The rest of this paper is arranged as follows. Sec. II introduces the adopted cosmological models, the cosmological observations, and the method of statistical analysis. Sec. III shows the result of the constraints on in the CDM model, while Sec. IV shows the effect of a few extended cosmological parameters on the constraints on . In Sec. V, the conclusions are summarized.

## Ii Models, dataset & methodology

### ii.1 Cosmological models

In the CDM plus massive neutrino model (hereafter, CDM for short), we put constraints on the sum of neutrino masses with and without taking into account the neutrino mass hierarchies. Specifically, we consider the DH, NH, and IH of the neutrinos. Based on the neutrino oscillation phenomenon, the square mass differences between three active neutrinos have been measured to be and Olive:2016xmw (). Therefore, there is a lower bound, i.e. , for the NH, and for the IH. There is not such a lower bound for the DH, but should deserve a positive value.

In the CDM model, there are six base parameters denoted by plus a seventh independent parameter denoted by for the sum of neutrino masses. Here and are, respectively, physical densities of baryons and cold dark matter today. is the ratio between sound horizon and angular diameter distance at the decoupling epoch. is Thomson scatter optical depth due to reionization. and are, respectively, spectral index and amplitude of the power spectrum of primordial curvature perturbations. The pivot scale is set to be .

When the generic dark energy is taken into account, an eighth independent parameter is introduced, which describes the equation of state (EoS) of the dark energy. This parameter is denoted by , and the corresponding cosmological model is the CDM model. When the spatial curvature is considered, the eighth independent parameter is denoted by , and the corresponding model is the CDM model. When the extra relativistic degree of freedom is considered, the eighth independent parameter is denoted by , and the corresponding model is the CDM model. For the above three extended models, we only consider the upper limits on in the DH scenario of three massive neutrinos, because the neutrino mass hierarchy would have negligible effects on the constraints given the current cosmological observations.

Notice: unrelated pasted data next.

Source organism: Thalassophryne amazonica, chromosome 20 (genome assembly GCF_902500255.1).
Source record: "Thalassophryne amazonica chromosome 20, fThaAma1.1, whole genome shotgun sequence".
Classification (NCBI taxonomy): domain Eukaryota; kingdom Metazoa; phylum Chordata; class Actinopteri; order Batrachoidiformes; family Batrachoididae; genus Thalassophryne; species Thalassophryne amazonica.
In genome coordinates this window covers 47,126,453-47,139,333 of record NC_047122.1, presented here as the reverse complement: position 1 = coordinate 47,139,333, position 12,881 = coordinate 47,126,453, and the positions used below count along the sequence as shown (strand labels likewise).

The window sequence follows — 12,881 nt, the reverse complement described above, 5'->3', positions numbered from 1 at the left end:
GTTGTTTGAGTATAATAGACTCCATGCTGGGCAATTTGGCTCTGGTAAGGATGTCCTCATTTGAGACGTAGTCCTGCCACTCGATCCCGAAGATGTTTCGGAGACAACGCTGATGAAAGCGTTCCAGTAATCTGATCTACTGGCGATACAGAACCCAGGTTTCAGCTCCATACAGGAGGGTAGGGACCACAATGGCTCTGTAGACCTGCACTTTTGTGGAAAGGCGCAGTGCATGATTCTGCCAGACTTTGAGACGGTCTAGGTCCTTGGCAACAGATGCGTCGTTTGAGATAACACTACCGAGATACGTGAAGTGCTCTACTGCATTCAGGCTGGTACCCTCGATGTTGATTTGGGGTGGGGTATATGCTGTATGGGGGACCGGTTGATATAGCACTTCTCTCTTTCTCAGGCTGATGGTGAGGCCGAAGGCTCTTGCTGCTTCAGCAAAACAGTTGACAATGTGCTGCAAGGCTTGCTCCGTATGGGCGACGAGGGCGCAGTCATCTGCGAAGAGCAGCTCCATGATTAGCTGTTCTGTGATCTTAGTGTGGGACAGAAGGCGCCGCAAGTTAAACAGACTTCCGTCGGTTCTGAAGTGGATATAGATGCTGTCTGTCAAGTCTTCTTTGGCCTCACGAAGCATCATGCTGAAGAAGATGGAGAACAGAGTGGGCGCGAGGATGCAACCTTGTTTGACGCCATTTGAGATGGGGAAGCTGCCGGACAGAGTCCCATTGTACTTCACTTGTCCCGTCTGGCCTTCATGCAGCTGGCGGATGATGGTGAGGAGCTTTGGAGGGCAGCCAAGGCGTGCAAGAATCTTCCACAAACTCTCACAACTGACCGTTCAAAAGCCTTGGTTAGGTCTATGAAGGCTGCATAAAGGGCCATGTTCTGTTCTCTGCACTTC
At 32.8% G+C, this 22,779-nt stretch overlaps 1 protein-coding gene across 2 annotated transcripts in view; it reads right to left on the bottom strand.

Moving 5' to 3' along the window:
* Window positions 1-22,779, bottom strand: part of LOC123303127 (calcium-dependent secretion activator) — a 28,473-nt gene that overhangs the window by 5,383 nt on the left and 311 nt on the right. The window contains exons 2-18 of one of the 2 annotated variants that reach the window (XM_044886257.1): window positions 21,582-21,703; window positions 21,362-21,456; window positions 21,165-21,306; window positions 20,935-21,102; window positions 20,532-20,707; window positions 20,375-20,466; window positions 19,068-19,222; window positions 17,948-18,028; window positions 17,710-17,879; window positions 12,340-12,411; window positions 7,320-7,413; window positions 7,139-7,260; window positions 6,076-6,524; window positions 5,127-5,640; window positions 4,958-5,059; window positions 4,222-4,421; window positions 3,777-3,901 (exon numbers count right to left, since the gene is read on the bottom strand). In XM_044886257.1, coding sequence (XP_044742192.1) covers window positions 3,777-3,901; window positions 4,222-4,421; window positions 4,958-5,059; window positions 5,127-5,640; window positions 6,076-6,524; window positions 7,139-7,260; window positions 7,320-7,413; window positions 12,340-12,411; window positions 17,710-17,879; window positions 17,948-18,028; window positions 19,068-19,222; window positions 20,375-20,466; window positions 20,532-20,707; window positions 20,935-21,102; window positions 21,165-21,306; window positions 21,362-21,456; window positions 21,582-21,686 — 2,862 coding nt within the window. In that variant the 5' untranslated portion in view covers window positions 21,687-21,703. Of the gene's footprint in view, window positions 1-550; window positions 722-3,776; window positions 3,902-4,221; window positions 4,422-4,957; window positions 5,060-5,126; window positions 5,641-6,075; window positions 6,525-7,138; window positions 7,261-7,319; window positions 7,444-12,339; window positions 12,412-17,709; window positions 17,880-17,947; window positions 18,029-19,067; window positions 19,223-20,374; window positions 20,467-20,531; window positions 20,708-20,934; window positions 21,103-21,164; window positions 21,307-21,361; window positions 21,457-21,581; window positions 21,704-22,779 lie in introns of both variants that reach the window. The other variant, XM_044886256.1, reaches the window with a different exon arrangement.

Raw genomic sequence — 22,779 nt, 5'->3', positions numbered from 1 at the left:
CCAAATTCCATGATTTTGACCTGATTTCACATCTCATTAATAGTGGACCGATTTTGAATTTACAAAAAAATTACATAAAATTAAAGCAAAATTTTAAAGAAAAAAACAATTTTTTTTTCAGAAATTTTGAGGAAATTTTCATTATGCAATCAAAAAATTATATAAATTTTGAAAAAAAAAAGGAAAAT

### ii.2 Cosmological data

The cosmological observations adopted by this work include CMB, BAO, and other low-redshift surveys. To be specific, the CMB data are composed of temperature anisotropies, polarizations, and gravitational lensing of the CMB reported by the Planck 2015 data release Ade:2015xua (). The CMB lensing is used here since it is very sensitive to the neutrino masses Lewis:2006fu (). Specifically, we utilize the angular power spectra of TT, TE, EE, lowTEB, and gravitational lensing of the CMB. The BAO data points come from the 6dF galaxy survey Beutler:2011hx (), SDSS DR7 main galaxy sample Ross:2014qpa (), SDSS-III BOSS DR12 LOWZ and CMASS galaxy samples Gil-Marin:2015nqa (), and the SDSS-IV eBOSS DR14 quasar sample Ata:2017dya (). The supernovae dataset is the “joint light-curve analysis” (JLA) compilation of the supernovae of type Ia (SNe Ia) Betoule:2014frx (). The local measurement of Hubble constant () comes from the Hubble Space Telescope Riess:2016jrr (). The full data combination combines together all the cosmological observational data mentioned above. In fact, one can further add other astrophysical data, such as the galaxy weak lensing Heymans:2012gg (); Erben:2012zw (), the redshift space distortion Samushia:2013yga (), and the Planck cluster counts Ade:2013lmv (), to improve the constraints on the neutrino masses. Though these datasets are directly related to the neutrino masses, however, the amplitudes of power spectra of the cosmological perturbations obtained from these observations are in tension with the one obtained from the Planck CMB data. It is believed that these observations deserve underlying uncontrolled systematics, which may bias the global fitting. Hence, we do not take them into account in this paper.